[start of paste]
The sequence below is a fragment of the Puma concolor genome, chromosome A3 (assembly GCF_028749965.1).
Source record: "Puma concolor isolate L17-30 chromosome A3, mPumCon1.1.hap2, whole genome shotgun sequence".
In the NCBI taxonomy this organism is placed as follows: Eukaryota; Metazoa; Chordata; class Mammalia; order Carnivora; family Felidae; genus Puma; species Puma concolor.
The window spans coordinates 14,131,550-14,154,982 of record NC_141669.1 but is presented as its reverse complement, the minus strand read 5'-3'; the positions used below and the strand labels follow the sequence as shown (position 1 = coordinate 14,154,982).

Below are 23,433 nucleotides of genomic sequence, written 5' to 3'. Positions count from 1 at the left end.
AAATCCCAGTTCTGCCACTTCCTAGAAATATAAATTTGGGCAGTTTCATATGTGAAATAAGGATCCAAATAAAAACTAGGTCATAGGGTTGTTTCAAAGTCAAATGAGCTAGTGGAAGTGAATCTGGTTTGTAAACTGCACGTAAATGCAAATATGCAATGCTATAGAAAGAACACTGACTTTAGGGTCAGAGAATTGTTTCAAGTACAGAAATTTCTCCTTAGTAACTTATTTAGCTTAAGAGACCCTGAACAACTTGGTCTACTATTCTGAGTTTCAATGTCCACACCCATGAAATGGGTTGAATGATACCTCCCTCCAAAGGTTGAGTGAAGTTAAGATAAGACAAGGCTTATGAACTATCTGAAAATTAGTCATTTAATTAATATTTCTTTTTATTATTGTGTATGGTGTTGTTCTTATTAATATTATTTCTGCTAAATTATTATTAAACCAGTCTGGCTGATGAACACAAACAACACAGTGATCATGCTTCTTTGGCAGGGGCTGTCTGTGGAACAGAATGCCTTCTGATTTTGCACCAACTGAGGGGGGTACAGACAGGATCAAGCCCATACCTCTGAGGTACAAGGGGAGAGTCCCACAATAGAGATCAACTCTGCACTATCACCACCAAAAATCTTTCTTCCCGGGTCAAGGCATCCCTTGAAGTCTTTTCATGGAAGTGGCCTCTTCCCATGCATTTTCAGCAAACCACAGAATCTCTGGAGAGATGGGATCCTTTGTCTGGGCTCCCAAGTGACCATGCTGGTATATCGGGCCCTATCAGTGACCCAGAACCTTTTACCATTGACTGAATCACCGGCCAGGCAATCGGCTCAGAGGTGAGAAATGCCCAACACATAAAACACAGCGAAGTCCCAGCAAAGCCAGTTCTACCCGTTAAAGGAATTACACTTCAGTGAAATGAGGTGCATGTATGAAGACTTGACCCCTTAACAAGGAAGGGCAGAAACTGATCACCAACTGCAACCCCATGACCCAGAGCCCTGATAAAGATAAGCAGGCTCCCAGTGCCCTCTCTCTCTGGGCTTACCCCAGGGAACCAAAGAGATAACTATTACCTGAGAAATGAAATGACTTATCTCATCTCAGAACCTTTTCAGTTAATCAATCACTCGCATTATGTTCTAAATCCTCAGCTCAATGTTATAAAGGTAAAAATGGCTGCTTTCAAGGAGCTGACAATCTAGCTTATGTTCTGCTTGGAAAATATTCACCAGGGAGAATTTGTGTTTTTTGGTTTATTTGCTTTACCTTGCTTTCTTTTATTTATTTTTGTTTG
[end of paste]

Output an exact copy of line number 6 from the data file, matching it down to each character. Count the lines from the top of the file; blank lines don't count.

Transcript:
AAATCCCAGTTCTGCCACTTCCTAGAAATATAAATTTGGGCAGTTTCATATGTGAAATAAGGATCCAAATAAAAACTAGGTCATAGGGTTGTTTCAAAGTCAAATGAGCTAGTGGAAGTGAATCTGGTTTGTAAACTGCACGTAAATGCAAATATGCAATGCTATAGAAAGAACACTGACTTTAGGGTCAGAGAATTGTTTCAAGTACAGAAATTTCTCCTTAGTAACTTATTTAGCTTAAGAGACCCTGAACAACTTGGTCTACTATTCTGAGTTTCAATGTCCACACCCATGAAATGGGTTGAATGATACCTCCCTCCAAAGGTTGAGTGAAGTTAAGATAAGACAAGGCTTATGAACTATCTGAAAATTAGTCATTTAATTAATATTTCTTTTTATTATTGTGTATGGTGTTGTTCTTATTAATATTATTTCTGCTAAATTATTATTAAACCAGTCTGGCTGATGAACACAAACAACACAGTGATCATGCTTCTTTGGCAGGGGCTGTCTGTGGAACAGAATGCCTTCTGATTTTGCACCAACTGAGGGGGGTACAGACAGGATCAAGCCCATACCTCTGAGGTACAAGGGGAGAGTCCCACAATAGAGATCAACTCTGCACTATCACCACCAAAAATCTTTCTTCCCGGGTCAAGGCATCCCTTGAAGTCTTTTCATGGAAGTGGCCTCTTCCCATGCATTTTCAGCAAACCACAGAATCTCTGGAGAGATGGGATCCTTTGTCTGGGCTCCCAAGTGACCATGCTGGTATATCGGGCCCTATCAGTGACCCAGAACCTTTTACCATTGACTGAATCACCGGCCAGGCAATCGGCTCAGAGGTGAGAAATGCCCAACACATAAAACACAGCGAAGTCCCAGCAAAGCCAGTTCTACCCGTTAAAGGAATTACACTTCAGTGAAATGAGGTGCATGTATGAAGACTTGACCCCTTAACAAGGAAGGGCAGAAACTGATCACCAACTGCAACCCCATGACCCAGAGCCCTGATAAAGATAAGCAGGCTCCCAGTGCCCTCTCTCTCTGGGCTTACCCCAGGGAACCAAAGAGATAACTATTACCTGAGAAATGAAATGACTTATCTCATCTCAGAACCTTTTCAGTTAATCAATCACTCGCATTATGTTCTAAATCCTCAGCTCAATGTTATAAAGGTAAAAATGGCTGCTTTCAAGGAGCTGACAATCTAGCTTATGTTCTGCTTGGAAAATATTCACCAGGGAGAATTTGTGTTTTTTGGTTTATTTGCTTTACCTTGCTTTCTTTTATTTATTTTTGTTTG